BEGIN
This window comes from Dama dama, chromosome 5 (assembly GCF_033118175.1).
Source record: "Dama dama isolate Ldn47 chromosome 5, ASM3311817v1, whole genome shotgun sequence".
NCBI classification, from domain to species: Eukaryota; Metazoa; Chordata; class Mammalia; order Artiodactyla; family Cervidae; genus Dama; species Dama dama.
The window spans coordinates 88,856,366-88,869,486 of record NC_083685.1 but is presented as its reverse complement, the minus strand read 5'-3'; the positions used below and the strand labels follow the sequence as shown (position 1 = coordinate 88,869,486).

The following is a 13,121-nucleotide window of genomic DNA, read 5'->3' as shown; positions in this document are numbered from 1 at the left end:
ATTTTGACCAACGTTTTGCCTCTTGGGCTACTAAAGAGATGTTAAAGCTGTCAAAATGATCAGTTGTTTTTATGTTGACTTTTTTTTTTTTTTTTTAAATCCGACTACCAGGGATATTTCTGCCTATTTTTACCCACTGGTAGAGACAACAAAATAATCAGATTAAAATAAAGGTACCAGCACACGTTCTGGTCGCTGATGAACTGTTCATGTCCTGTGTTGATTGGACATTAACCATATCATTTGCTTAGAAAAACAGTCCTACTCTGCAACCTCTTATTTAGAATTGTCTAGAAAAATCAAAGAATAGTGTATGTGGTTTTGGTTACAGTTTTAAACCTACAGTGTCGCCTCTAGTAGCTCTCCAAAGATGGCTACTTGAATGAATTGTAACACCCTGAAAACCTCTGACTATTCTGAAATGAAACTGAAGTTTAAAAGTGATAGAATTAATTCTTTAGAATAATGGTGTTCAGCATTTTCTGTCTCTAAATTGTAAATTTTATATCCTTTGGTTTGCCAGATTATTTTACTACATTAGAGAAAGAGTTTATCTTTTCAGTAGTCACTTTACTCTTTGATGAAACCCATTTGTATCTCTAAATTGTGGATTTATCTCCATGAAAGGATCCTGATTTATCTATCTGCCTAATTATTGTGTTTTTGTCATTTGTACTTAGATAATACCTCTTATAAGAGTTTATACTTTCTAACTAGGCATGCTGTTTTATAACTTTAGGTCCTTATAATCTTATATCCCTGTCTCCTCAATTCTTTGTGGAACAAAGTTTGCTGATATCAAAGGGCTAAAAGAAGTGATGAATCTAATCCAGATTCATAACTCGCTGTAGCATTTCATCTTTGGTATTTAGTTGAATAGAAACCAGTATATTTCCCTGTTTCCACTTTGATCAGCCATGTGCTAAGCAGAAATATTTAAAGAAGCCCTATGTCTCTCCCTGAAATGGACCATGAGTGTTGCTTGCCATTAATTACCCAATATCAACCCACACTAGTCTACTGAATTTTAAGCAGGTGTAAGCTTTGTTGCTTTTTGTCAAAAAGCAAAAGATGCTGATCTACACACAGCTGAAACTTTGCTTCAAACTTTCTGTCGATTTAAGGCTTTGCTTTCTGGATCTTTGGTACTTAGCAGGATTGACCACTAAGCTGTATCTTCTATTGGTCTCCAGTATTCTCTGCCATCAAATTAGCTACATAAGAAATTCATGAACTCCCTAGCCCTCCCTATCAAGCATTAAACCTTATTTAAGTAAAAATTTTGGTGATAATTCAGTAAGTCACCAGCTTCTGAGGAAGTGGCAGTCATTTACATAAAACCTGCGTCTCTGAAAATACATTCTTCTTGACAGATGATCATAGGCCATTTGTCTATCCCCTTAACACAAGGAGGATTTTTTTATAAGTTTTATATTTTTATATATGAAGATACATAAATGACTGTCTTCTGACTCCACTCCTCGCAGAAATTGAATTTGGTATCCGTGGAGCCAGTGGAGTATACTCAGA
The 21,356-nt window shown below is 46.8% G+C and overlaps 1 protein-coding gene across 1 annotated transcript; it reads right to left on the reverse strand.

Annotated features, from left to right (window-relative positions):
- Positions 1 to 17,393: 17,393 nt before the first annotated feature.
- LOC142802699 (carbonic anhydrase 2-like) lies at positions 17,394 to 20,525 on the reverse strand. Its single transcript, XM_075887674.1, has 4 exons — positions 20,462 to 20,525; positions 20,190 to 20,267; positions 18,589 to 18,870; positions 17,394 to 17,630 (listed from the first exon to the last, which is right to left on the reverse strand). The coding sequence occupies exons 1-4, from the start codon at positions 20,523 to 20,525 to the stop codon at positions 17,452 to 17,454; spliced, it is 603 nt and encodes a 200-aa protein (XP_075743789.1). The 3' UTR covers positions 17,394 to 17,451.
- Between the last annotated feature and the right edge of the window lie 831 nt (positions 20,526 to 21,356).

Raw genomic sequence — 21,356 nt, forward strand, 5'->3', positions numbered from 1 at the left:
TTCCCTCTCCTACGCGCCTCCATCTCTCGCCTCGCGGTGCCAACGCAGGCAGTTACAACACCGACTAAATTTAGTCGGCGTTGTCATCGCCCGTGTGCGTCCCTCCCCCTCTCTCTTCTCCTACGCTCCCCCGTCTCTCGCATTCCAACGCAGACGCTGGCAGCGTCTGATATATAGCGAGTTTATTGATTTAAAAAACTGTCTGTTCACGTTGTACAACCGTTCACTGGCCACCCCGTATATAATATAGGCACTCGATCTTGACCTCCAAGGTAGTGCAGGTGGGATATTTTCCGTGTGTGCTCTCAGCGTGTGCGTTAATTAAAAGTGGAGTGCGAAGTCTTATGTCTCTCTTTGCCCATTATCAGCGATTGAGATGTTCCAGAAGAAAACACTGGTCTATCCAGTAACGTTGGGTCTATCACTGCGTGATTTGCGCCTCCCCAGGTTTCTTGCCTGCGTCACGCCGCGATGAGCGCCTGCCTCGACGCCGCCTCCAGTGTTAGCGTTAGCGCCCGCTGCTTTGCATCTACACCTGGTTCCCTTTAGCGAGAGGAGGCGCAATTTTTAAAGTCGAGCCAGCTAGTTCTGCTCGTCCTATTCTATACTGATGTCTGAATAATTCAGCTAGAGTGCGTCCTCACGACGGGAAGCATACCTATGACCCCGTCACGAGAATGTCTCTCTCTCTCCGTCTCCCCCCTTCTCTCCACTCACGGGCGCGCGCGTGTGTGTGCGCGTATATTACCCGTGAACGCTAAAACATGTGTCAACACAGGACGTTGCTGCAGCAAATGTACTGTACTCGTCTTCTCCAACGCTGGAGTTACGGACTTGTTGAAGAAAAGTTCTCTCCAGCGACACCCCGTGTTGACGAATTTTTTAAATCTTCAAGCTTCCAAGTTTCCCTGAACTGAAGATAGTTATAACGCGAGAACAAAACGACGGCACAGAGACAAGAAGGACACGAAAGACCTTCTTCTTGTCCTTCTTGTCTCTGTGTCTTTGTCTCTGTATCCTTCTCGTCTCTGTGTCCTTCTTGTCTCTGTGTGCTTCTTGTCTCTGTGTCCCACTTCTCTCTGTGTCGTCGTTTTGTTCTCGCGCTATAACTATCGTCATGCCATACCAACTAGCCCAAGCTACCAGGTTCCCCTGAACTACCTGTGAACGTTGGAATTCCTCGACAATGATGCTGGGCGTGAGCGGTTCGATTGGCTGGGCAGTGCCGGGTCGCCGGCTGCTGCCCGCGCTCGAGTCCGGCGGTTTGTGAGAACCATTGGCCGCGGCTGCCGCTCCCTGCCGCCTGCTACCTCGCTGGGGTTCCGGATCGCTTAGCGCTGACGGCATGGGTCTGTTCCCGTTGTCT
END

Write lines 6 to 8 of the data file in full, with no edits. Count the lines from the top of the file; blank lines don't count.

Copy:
ATTTTGACCAACGTTTTGCCTCTTGGGCTACTAAAGAGATGTTAAAGCTGTCAAAATGATCAGTTGTTTTTATGTTGACTTTTTTTTTTTTTTTTTAAATCCGACTACCAGGGATATTTCTGCCTATTTTTACCCACTGGTAGAGACAACAAAATAATCAGATTAAAATAAAGGTACCAGCACACGTTCTGGTCGCTGATGAACTGTTCATGTCCTGTGTTGATTGGACATTAACCATATCATTTGCTTAGAAAAACAGTCCTACTCTGCAACCTCTTATTTAGAATTGTCTAGAAAAATCAAAGAATAGTGTATGTGGTTTTGGTTACAGTTTTAAACCTACAGTGTCGCCTCTAGTAGCTCTCCAAAGATGGCTACTTGAATGAATTGTAACACCCTGAAAACCTCTGACTATTCTGAAATGAAACTGAAGTTTAAAAGTGATAGAATTAATTCTTTAGAATAATGGTGTTCAGCATTTTCTGTCTCTAAATTGTAAATTTTATATCCTTTGGTTTGCCAGATTATTTTACTACATTAGAGAAAGAGTTTATCTTTTCAGTAGTCACTTTACTCTTTGATGAAACCCATTTGTATCTCTAAATTGTGGATTTATCTCCATGAAAGGATCCTGATTTATCTATCTGCCTAATTATTGTGTTTTTGTCATTTGTACTTAGATAATACCTCTTATAAGAGTTTATACTTTCTAACTAGGCATGCTGTTTTATAACTTTAGGTCCTTATAATCTTATATCCCTGTCTCCTCAATTCTTTGTGGAACAAAGTTTGCTGATATCAAAGGGCTAAAAGAAGTGATGAATCTAATCCAGATTCATAACTCGCTGTAGCATTTCATCTTTGGTATTTAGTTGAATAGAAACCAGTATATTTCCCTGTTTCCACTTTGATCAGCCATGTGCTAAGCAGAAATATTTAAAGAAGCCCTATGTCTCTCCCTGAAATGGACCATGAGTGTTGCTTGCCATTAATTACCCAATATCAACCCACACTAGTCTACTGAATTTTAAGCAGGTGTAAGCTTTGTTGCTTTTTGTCAAAAAGCAAAAGATGCTGATCTACACACAGCTGAAACTTTGCTTCAAACTTTCTGTCGATTTAAGGCTTTGCTTTCTGGATCTTTGGTACTTAGCAGGATTGACCACTAAGCTGTATCTTCTATTGGTCTCCAGTATTCTCTGCCATCAAATTAGCTACATAAGAAATTCATGAACTCCCTAGCCCTCCCTATCAAGCATTAAACCTTATTTAAGTAAAAATTTTGGTGATAATTCAGTAAGTCACCAGCTTCTGAGGAAGTGGCAGTCATTTACATAAAACCTGCGTCTCTGAAAATACATTCTTCTTGACAGATGATCATAGGCCATTTGTCTATCCCCTTAACACAAGGAGGATTTTTTTATAAGTTTTATATTTTTATATATGAAGATACATAAATGACTGTCTTCTGACTCCACTCCTCGCAGAAATTGAATTTGGTATCCGTGGAGCCAGTGGAGTATACTCAGA
The 21,356-nt window shown below is 46.8% G+C and overlaps 1 protein-coding gene across 1 annotated transcript; it reads right to left on the reverse strand.

Annotated features, from left to right (window-relative positions):